12 Aug 2019

What's the difference between good and 'bad' softness in lenses?

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What's the difference between good and 'bad' softness in lenses? Shutterstock

All lens softness is the same isn't it? Apparently not. Some of it is good, and some of it is bad. Or is it? Phil Rhodes investigates the strange world of subjective lens softness.

A few days ago, someone mistook pictures produced by a set of extremely cheap old stills photography lenses for pictures produced by very expensive cinema lenses based on their “gentle softness” and the colour of their flares. Inevitably, I am sworn to secrecy as to the person involved, but the fact that someone wants it kept secret tells us something meaningful about the way lenses are discussed and considered.

Schneider's tru-streak range gleefully adds features historic lens designers would have been at pains to avoid. Shot on a tiny-sensor cellphone, hence the broken streaks

Of course, other people have criticised the same lenses as being “mushy” as opposed to “soft”, but those people knew what they were. And, wide open, they are indeed soft in the corners, although that’s hardly a unique characteristic. So. Is there actually a definable, technical difference between terms like “soft” and “mushy” as they’re applied to lenses?

After all, “soft” isn’t always bad. There are filters with the word “soft” in their names and almost everyone would agree that most diffusion or mist filters cause some degree of softening. Softness contributes to the nice rendering of skin, although, to be brutally frank, it can only really do that by removing the resolution that reveals unflattering details, something that isn’t really encapsulated in the word “tone”. “Skin tone” isn’t a particularly well-defined term in any sense and neither is ideal skin tone rendering, but they’re are often treated as the holy grail of photography.

ENG lenses like this one are marvels of optics, but often exhibit bad softness (which is markedly different from good softness, of course)

Among the many lenses described as having “forgiving sharpness”, which is a euphemism if ever there was one, are some widely-respected and classic designs, but specific discussion of those treads on very dangerous ground. More modern lenses were essentially developed to improve performance, notwithstanding recent re-releases of lenses based on historic designs. Of course, anyone pointing out that there’s a very short distance between “soft” and “mushy” in the context of lens sets which cost as much as a house risks being looked at as if they’ve just set fire to someone’s beloved grandmother, but it’s true.

So we’re reliant on an argument that there’s a special kind of softness that is good and another kind of softness that is bad. It’s easy to pull together an argument to that effect; anyone who’s used a pre-HD ENG zoom wide open at the long end will probably be familiar with a kind of softness that can be off-putting. At that point, the ENG zoom will also be losing contrast, which might possibly be part of the difference between “soft” and “mushy” since a low-contrast image intrinsically looks less sharp than a high-contrast one.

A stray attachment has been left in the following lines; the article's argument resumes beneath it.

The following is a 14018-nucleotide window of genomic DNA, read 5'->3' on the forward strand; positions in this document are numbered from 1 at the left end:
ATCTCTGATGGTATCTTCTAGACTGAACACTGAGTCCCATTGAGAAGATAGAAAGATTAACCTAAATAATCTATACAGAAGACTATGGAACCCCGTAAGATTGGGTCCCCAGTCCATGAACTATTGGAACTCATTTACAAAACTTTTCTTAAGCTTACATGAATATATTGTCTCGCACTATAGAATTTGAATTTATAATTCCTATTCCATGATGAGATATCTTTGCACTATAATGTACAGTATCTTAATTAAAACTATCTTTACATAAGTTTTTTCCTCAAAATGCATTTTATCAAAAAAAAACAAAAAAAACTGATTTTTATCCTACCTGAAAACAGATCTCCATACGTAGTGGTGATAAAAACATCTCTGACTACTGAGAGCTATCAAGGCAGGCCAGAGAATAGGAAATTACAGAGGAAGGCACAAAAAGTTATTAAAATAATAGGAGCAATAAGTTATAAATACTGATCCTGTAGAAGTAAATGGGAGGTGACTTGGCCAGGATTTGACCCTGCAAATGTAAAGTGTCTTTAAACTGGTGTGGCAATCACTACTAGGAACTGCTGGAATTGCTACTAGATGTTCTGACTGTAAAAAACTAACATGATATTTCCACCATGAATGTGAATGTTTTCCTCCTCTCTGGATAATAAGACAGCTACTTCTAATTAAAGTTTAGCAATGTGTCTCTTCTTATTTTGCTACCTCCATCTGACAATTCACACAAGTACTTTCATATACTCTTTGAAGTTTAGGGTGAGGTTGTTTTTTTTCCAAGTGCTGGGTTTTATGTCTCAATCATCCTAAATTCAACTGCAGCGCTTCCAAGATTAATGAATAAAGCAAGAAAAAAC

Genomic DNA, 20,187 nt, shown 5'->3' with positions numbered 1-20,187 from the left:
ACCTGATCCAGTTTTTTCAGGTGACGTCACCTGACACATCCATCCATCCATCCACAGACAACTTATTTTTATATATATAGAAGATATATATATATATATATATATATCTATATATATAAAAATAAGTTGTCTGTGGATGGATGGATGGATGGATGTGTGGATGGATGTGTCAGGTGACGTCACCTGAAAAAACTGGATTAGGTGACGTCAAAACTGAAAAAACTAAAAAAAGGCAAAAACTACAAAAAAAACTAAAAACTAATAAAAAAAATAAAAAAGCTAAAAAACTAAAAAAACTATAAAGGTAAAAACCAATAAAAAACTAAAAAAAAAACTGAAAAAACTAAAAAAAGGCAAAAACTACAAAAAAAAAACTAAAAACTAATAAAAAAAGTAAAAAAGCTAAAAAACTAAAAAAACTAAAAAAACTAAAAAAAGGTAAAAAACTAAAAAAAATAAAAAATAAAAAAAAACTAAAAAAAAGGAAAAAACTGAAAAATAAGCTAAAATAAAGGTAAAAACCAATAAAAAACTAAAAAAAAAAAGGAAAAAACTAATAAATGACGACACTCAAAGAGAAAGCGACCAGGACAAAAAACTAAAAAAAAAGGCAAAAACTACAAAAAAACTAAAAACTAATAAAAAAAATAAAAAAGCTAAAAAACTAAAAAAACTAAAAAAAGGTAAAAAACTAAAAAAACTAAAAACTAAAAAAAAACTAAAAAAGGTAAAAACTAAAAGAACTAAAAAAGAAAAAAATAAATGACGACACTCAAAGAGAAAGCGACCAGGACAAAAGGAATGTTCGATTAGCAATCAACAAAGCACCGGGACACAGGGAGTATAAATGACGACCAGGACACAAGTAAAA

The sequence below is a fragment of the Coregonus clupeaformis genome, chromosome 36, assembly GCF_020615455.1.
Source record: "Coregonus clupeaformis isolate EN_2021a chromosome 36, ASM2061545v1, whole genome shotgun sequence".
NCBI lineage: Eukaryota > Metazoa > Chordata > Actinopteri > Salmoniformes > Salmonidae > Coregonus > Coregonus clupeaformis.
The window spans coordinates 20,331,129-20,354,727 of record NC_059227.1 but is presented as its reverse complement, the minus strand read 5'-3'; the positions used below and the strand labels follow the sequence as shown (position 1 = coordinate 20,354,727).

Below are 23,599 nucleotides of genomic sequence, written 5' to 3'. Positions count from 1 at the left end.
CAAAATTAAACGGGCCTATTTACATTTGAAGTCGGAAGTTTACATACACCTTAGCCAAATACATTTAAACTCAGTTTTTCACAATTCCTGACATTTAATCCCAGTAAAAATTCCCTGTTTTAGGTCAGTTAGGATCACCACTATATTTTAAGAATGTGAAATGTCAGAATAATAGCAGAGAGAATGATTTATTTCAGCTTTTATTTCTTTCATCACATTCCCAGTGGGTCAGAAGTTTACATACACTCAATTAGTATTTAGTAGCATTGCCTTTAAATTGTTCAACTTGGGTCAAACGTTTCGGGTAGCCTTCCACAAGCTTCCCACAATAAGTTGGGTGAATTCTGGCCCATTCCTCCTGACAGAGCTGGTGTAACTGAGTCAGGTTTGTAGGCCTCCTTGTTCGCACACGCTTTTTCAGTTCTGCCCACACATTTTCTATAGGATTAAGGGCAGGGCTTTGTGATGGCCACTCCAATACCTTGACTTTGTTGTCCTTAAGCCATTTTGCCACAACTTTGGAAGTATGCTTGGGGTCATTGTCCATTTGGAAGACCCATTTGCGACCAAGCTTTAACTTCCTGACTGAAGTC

More modern ENG lens designs, such as this one from Fujinon, pay serious attention to sharpness in order to satisfy modern cameras

Much as we can contrast soft and mushy, we could contrast “harsh” and “punchy” which are also two contrary terms for more or less the same thing. In the same way, rectilinearity (that is, a lack of barrel or pincushion distortion) is apparently good, except when we want the distortion of a fisheye lens on looming architecture, or even just the more subtle roundness of less well-corrected lens design. Lens (and particularly, filter) manufacturers seem to agree that it’s a matter of opinion since most of them manufacture bits of carefully-designed glass which seek to increase or decrease almost any named characteristic of a picture.

Let's use 65mm, for lots of resolution. Then let's use gently-sharp lenses

That does imply a few things which are less a matter of opinion. Consistency, for instance, is key: it would be less than ideal to have one anamorphic lens in a set produce those popular flares, just as it would be less ideal to have one lens in a set produce noticeably more corner softness than others. Even if the lenses are all perfectly matched, we still need to be careful about things such as haze, which invariably looks denser on longer lenses than it does on shorter ones, simply because the more we zoom in on a more distant object, the more of the haze we’re looking through.

But even then, anyone who’s seen the fantastic Ex Machina might have noticed that certain aspects of the photography didn’t even follow those rules, and Rob Hardy was nominated for the BSC’s award for that.

Filters. Often designed to add good softness

So let’s not get too picky about this. Sure, there are things to pay attention to, but we need to ensure we’re not just stocking the emperor’s wardrobe with set after set of new clothes.

Header image: Shuttterstock


Phil Rhodes

Phil Rhodes is a Cinematographer, Technologist, Writer and above all Communicator. Never afraid to speak his mind, and always worth listening to, he's a frequent contributor to RedShark.

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